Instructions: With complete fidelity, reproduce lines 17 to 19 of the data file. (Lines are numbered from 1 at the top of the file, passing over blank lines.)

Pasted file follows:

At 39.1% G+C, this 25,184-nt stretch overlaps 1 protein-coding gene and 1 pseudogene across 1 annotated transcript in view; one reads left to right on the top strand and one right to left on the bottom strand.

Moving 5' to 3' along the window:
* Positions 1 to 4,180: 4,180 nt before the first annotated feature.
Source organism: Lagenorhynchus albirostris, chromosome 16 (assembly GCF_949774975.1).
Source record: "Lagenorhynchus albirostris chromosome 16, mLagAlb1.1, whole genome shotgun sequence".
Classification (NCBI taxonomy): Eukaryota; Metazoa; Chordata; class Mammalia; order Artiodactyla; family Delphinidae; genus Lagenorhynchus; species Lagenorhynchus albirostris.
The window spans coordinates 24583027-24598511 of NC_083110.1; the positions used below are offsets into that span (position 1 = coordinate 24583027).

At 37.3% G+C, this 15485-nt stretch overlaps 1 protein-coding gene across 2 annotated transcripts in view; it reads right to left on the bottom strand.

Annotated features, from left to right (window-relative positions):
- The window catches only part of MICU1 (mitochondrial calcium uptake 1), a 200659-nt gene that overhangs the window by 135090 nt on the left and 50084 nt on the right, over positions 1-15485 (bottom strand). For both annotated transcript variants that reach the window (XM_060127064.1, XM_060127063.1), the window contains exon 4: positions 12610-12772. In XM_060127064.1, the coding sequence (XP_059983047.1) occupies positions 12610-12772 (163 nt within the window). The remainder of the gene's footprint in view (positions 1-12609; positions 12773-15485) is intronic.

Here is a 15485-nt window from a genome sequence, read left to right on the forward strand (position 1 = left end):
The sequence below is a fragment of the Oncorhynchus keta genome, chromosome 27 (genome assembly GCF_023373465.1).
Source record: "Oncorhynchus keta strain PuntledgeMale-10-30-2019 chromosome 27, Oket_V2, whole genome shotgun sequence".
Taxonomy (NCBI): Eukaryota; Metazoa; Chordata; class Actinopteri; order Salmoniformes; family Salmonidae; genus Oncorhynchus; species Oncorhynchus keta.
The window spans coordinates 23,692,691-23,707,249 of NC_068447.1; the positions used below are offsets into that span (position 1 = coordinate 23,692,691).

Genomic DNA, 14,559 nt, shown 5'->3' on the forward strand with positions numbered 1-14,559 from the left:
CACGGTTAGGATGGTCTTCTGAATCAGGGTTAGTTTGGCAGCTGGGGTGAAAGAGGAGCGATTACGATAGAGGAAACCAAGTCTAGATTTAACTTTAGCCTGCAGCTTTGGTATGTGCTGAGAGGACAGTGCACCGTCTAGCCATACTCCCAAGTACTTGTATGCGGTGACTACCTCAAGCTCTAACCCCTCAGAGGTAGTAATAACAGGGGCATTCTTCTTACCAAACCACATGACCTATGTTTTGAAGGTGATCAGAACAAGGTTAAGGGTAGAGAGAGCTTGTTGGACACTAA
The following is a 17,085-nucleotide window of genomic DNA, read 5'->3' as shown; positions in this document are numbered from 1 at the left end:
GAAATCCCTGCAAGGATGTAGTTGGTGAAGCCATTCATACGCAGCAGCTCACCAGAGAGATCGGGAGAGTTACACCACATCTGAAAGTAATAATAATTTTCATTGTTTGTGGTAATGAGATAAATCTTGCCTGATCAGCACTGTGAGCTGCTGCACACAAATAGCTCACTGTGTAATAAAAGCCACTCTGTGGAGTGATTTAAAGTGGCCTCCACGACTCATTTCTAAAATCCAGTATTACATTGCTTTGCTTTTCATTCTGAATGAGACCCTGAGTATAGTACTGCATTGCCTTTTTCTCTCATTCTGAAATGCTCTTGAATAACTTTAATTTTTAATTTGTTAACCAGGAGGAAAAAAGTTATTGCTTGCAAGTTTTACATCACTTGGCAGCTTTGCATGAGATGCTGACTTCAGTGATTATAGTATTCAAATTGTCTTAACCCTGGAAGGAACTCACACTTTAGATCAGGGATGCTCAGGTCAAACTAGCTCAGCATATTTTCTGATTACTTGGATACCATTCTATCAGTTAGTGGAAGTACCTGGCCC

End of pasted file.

CACGGTTAGGATGGTCTTCTGAATCAGGGTTAGTTTGGCAGCTGGGGTGAAAGAGGAGCGATTACGATAGAGGAAACCAAGTCTAGATTTAACTTTAGCCTGCAGCTTTGGTATGTGCTGAGAGGACAGTGCACCGTCTAGCCATACTCCCAAGTACTTGTATGCGGTGACTACCTCAAGCTCTAACCCCTCAGAGGTAGTAATAACAGGGGCATTCTTCTTACCAAACCACATGACCTATGTTTTGAAGGTGATCAGAACAAGGTTAAGGGTAGAGAGAGCTTGTTGGACACTAA
The following is a 17,085-nucleotide window of genomic DNA, read 5'->3' as shown; positions in this document are numbered from 1 at the left end:
GAAATCCCTGCAAGGATGTAGTTGGTGAAGCCATTCATACGCAGCAGCTCACCAGAGAGATCGGGAGAGTTACACCACATCTGAAAGTAATAATAATTTTCATTGTTTGTGGTAATGAGATAAATCTTGCCTGATCAGCACTGTGAGCTGCTGCACACAAATAGCTCACTGTGTAATAAAAGCCACTCTGTGGAGTGATTTAAAGTGGCCTCCACGACTCATTTCTAAAATCCAGTATTACATTGCTTTGCTTTTCATTCTGAATGAGACCCTGAGTATAGTACTGCATTGCCTTTTTCTCTCATTCTGAAATGCTCTTGAATAACTTTAATTTTTAATTTGTTAACCAGGAGGAAAAAAGTTATTGCTTGCAAGTTTTACATCACTTGGCAGCTTTGCATGAGATGCTGACTTCAGTGATTATAGTATTCAAATTGTCTTAACCCTGGAAGGAACTCACACTTTAGATCAGGGATGCTCAGGTCAAACTAGCTCAGCATATTTTCTGATTACTTGGATACCATTCTATCAGTTAGTGGAAGTACCTGGCCC